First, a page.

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PresidentsCornerPresident's Corner
Wells Fargo's $185 million fine by federal and state bank regulators for the widespread illegal practice of secretly opening unauthorized deposit and share account would almost be funny if it weren't so revolting. The credit union industry has been buzzing about the outrage about 5,000 of the bank's employees essentially defrauding their customers all for the sake of hitting their compensation incentives. Outrageous? Yes. Surprising? Not so much.

After the financial meltdown ten years ago, Congress created the Consumer Financial Protection Board (CFPB), a multi-headed monster to originally oversee the "too big to fail" banks, which include Wells Fargo, to ensure the banks' financial shenanigans would not recur. According to the CFPB's press release announcing the fine, "...employees boosted sales figures by covertly opening accounts and funding them by transferring funds from consumers' authorized accounts without their knowledge or consent, often racking up fees or other charges."

Prior to working at 1st Nor Cal, I audited credit unions for over ten years. Auditors have a word describing covertly opening accounts and unauthorized funds transfers: Fraud. It's really that simple. Creating phony accounts for the purpose of personal financial benefit is fraud. My bosses at the CPA firm asked us to tiptoe around the "F" word and use less provocative terms such as unauthorized, erroneous, nonexistent, improper, and misleading. Make no mistake. What Wells Fargo did was commit Fraud, with a capital "F."

These 5,000 employees were fired. However, these employees didn't independently come up with this scheme. Someone, probably originating high up in Wells' bloated bureaucracy, was the brains of this policy. Has this person or persons been identified? Have they been fired? Has anyone involved in this debacle been convicted of fraud and thrown in a prison cell?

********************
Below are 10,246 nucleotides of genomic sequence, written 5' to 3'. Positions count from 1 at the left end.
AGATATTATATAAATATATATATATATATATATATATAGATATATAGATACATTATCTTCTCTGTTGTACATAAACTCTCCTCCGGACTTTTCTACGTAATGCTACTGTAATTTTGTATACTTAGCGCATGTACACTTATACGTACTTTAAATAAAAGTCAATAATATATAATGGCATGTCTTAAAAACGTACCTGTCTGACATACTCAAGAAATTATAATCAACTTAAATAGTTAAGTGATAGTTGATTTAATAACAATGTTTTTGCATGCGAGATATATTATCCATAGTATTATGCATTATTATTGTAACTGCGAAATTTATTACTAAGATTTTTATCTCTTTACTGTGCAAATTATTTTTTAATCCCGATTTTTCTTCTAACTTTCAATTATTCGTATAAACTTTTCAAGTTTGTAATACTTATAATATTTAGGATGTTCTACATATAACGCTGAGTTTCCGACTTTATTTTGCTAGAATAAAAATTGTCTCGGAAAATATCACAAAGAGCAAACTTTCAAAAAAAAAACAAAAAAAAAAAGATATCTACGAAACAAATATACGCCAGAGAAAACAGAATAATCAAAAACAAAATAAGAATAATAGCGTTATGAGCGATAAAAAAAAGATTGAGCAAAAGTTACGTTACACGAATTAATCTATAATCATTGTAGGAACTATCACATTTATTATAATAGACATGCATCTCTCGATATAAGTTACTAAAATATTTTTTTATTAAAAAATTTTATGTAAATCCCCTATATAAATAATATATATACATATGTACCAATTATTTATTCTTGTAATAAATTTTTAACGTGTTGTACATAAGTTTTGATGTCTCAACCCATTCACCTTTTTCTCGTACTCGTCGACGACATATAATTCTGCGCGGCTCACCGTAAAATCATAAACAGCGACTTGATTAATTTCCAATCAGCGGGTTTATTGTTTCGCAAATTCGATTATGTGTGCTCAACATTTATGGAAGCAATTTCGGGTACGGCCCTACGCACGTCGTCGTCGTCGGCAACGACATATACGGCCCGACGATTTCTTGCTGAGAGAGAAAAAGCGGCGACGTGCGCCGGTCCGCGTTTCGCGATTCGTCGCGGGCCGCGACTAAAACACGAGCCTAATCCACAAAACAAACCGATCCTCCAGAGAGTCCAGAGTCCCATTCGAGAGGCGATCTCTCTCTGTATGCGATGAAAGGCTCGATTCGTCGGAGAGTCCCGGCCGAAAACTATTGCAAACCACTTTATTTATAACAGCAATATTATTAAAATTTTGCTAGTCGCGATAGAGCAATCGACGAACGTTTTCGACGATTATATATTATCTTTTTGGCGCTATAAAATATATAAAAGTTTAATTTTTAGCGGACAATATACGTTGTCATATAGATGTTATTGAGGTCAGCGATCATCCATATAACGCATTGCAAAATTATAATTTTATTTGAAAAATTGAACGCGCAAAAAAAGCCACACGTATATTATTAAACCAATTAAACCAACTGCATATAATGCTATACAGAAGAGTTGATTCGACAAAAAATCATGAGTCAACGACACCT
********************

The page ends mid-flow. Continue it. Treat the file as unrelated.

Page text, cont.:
Sadly, the likely outcome is that there will be no senior executives getting punished. Besides the monetary fine which includes refunds to more than one million affected customers, the bank must hire an independent consultant to conduct a thorough review of its procedures and require employees to undergo ethical sales training.

The largest banks have been using unethical sales tactics for years. Most don't get caught. The few that do merely get a slap on the wrist. While $185 million is hardly a slap, it won't affect their business plan or profitability going forward. Senior management will still get their large salaries and stock options. I will be looking to see how many customers close their accounts to protest these corrupt actions. Sadly again, most people don't pay attention, so the loss of accounts will hardly register a blip. The only way to stop bad behavior is to hit them where it hurts-in the old money belt.

David M. Green
(925) 335-3802

This chart illustrates the price to earnings ratio (PE ratio) from 1900 to present. Generally speaking, when the PE ratio is high, stocks are considered to be expensive. When the PE ratio is low, stocks are considered to be inexpensive. From 1900 into the mid-1990s, the PE ratio tended to peak in the low to mid-20s (red line) and trough somewhere around seven (green line). Notice how most PE ratio peaks that occurred well above the upper threshold (red line) were a result of a massive bear market / recession. The only real exception to this was the dot-com boom which resulted in a PE ratio peak well above 30 in 1999. Viewed in this way, the current PE ratio (25) is noteworthy and suggests that the stock market as a whole is by no means cheap.

updates1st Nor Cal Updates
NEW Expanded Hours!

Monday - Wednesday:  9:00 am - 4:00 pm
Thursday:  9:00 am - 6:00 pm
Friday:  9:00 am - 5:00 pm
Disneyland Tickets

Disneyland has discontinued their corporate ticket discount program as of September 15th, 2016. There's a great selection of other discounted theme park tickets still available to our members. Visit our Member Discounts page to learn more.

DMV Titles

In an effort to have all Californians comply with the required Electronic Lien for vehicle titles, DMV will no longer accept a paper form to release a title. Titles must be released through DMV's electronic system. What does this mean to you? When you pay off your car/truck loan, our DMV specialist will put in an electronic request, and you will receive your title in 5 to 7 days. Your title will no longer be available at the Credit Union. It will come directly from DMV.
tipsforteensTips for Teens 
The Key to Keeping Kash

Fal l is almost here. The air feels cooler, the leaves are beginning to change color, and Starbucks is serving Pumpkin Spice Frappuccino's again! Also, school is back in session, so by most accounts, Fall is already here.

Recently, in my first period class, I was seated with a group of not-so-savvy shoppers. It seemed to me that their biggest problem was not having a budget. They complained about how quickly their money disappears when they go out. When I suggested to one of my classmates to consider a budget, her response was, "Budgets?! I don't do budgets. I spend on the things I like, when I see them." Another classmate said that when he gets his paycheck, he's overwhelmed by the things he could spend his money on.